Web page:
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"You don't want to say it was a relief, but afterwards I was pretty excited that I was able to do it tonight," Jeter said. "I'd be lying to you if I said I wasn't thinking about it because pretty much everywhere I've gone this entire homestand I've been hearing on the street, in cabs, at the stadium, 'When you gonna get a hit, when you gonna get a hit? I kept telling them, 'I'm trying.'"
In the middle of the eighth, the large video board in center field showed a replay and flashed "Congratulations Derek!"
"He starts the game off, dropping the bunt down just to get a hit. I mean, nobody else thinks about that except Derek. He shocked the world up there doing that," longtime teammate Andy Pettitte said. "I'm just excited to see him break it and get it over with and now he can head on toward 3,000."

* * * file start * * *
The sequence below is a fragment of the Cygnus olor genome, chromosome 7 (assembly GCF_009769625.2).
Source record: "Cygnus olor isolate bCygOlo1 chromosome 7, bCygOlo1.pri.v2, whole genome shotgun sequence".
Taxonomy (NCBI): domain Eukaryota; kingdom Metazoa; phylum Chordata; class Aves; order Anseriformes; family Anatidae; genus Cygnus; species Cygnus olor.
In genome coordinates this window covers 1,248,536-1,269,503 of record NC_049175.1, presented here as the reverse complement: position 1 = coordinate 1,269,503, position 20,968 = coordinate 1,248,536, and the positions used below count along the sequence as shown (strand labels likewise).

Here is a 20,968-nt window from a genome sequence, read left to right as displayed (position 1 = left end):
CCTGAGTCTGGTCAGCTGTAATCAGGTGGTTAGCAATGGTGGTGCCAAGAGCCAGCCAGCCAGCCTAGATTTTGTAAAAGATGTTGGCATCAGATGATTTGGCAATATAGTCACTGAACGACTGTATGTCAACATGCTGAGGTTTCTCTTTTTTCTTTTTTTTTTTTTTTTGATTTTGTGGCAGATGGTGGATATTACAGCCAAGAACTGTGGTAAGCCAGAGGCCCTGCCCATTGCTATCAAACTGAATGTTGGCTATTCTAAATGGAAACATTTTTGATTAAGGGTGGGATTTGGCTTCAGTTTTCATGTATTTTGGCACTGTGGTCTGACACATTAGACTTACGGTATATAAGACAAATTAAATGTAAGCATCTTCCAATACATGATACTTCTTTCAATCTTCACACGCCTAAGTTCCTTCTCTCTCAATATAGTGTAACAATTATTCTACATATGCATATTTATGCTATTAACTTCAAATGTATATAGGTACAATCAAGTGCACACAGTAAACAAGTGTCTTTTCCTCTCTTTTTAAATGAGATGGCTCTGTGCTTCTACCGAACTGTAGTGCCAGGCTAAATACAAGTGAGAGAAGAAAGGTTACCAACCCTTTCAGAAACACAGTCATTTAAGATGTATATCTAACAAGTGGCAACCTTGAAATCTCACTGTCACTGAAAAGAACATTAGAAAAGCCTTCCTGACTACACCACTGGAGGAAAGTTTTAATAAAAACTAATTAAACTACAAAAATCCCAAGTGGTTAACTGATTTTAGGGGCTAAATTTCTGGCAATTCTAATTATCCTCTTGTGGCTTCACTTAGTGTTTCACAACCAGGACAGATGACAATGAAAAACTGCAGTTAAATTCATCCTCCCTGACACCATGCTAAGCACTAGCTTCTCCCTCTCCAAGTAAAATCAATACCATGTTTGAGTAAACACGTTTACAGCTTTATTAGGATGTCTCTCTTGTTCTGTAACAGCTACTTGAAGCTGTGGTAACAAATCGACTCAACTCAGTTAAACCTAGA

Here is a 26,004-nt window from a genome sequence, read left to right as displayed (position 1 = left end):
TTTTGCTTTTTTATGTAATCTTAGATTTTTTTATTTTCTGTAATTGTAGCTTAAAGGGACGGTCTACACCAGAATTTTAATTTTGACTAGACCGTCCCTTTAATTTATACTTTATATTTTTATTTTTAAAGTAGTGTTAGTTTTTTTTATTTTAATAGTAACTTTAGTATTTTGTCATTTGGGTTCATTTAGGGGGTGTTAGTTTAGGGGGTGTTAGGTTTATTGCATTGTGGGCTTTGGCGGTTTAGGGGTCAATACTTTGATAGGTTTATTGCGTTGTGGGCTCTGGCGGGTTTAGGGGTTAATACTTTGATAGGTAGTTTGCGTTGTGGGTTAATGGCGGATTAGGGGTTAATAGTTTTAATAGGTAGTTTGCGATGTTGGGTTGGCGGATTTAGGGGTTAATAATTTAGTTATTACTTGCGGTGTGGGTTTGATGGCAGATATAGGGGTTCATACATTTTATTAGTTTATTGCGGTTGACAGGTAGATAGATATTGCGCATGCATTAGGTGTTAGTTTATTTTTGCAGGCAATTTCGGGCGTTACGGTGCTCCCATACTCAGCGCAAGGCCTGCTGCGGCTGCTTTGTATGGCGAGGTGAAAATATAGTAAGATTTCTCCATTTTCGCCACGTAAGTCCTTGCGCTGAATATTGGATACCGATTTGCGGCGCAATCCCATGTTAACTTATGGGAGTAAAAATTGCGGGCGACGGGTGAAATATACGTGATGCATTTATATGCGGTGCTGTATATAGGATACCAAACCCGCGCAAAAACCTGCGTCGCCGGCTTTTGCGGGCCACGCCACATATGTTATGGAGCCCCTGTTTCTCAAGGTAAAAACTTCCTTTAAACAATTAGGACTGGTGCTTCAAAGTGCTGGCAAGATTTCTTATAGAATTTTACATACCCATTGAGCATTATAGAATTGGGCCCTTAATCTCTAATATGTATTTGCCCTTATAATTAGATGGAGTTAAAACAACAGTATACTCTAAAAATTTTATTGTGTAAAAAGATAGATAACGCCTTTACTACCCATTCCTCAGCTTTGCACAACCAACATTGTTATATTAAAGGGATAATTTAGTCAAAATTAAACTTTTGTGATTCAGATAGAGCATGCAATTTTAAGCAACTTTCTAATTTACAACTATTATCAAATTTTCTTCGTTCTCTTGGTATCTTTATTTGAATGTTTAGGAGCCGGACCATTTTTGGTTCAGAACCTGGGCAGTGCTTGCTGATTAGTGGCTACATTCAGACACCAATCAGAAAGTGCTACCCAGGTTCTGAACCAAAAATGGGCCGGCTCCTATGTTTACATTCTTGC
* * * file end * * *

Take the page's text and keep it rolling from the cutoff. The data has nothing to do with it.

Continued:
Gehrig's final hit came on April 29, 1939, a single against the Washington Senators. The Iron Horse had held the club record for hits since Sept. 6, 1937, when he passed Babe Ruth.
Gehrig's Hall of Fame career ended suddenly in 1939 because of illness. Two years later, he died at 37 from the disease that would later bear his name.
"I know a lot about the history," Jeter said. "What he stood for, being a captain, he's probably one of the classiest people to ever play the game."
Copyright 2009 The Associated Press. All rights reserved. This material may not be published, broadcast, rewritten or redistributed.
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